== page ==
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Fish — can you eat too much?
Wednesday, 23 September · 2 min read

For many, fish is a summer holiday season favourite. It's also a healthy food option. It contains protein, vitamins and minerals, while oily fish is an excellent source of omega-3 fatty acids, which help boost heart health.

Many people don’t eat enough fish, but you can eat too much of certain types.

Some fish can contain mercury, with higher levels in shark, marlin and swordfish. Children, and women who are pregnant or trying to get pregnant, should avoid these. Generally, adults should limit themselves to 1 serving of these types of fish per week.

Oily fish, like salmon and sardines, can also contain trace amounts of pollutants which may harm an unborn baby. If you’re pregnant, trying to get pregnant or are breastfeeding, you should eat no more than 2 servings of oily fish a week.

There aren’t limits on how much white fish you should eat per week, but some white fish, including sea bass and bream, may also contain pollutants, so should be eaten sparingly by pregnant or breastfeeding women.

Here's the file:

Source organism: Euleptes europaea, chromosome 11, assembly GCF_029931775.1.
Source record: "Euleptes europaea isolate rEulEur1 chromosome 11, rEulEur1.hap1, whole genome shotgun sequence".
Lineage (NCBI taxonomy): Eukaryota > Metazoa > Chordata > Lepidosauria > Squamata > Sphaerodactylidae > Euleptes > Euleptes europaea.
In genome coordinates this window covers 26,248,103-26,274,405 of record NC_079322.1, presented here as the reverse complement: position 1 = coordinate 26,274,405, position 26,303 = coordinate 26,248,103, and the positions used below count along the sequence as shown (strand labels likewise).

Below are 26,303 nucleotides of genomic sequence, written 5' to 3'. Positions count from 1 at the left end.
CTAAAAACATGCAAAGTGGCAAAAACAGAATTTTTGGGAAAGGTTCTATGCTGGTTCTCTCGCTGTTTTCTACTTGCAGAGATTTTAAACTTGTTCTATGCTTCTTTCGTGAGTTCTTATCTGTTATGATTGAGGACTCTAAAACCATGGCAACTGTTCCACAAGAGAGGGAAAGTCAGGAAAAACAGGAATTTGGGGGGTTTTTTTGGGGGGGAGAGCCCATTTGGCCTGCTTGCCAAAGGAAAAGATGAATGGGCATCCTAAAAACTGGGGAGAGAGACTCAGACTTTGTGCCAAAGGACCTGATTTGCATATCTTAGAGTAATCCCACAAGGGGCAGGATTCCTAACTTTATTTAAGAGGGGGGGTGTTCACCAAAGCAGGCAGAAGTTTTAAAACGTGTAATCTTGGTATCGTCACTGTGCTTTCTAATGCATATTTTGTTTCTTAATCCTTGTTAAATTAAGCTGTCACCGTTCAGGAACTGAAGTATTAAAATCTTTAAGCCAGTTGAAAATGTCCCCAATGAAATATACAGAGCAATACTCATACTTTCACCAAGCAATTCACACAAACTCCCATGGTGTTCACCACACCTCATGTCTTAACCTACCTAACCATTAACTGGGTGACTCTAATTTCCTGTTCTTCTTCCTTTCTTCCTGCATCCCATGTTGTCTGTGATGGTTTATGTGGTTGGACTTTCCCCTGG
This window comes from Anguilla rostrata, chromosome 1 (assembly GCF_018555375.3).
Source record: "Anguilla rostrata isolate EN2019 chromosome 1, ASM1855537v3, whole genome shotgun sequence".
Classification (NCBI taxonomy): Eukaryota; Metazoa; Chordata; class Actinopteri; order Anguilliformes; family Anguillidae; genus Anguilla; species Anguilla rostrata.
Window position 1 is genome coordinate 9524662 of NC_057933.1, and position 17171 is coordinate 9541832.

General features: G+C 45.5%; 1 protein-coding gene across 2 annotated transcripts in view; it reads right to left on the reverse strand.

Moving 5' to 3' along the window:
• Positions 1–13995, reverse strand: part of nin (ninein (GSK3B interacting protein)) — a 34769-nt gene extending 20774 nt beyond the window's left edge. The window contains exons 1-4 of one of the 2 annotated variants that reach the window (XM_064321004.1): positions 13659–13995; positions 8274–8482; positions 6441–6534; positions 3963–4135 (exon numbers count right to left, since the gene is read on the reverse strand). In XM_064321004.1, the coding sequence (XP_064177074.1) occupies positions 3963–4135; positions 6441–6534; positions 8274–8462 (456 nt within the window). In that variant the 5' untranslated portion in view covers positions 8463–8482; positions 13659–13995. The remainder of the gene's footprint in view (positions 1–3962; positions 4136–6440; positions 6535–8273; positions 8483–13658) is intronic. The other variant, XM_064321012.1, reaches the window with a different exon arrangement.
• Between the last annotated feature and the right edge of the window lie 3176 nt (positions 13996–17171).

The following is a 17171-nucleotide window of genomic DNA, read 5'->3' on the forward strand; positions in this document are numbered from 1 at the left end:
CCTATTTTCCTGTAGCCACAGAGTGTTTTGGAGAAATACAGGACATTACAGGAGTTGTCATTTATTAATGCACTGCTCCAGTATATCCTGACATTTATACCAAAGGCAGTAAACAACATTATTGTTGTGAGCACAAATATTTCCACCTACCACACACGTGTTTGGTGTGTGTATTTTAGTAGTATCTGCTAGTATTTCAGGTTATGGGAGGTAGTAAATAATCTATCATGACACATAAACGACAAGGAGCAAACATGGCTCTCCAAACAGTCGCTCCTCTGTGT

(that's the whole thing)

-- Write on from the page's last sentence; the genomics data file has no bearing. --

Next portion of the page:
However, the benefits of eating fish far outweigh any risks. The UK’s National Health Service recommends eating at least 2 servings of fish a week, with 1 serving of oily fish.

A single serving is a piece of fish the size of the palm of your hand — or 140g.

Quote of the day

Healthy eating is a way of life, so it’s important to establish routines that are simple, realistic and ultimately livable.

Horace, poet

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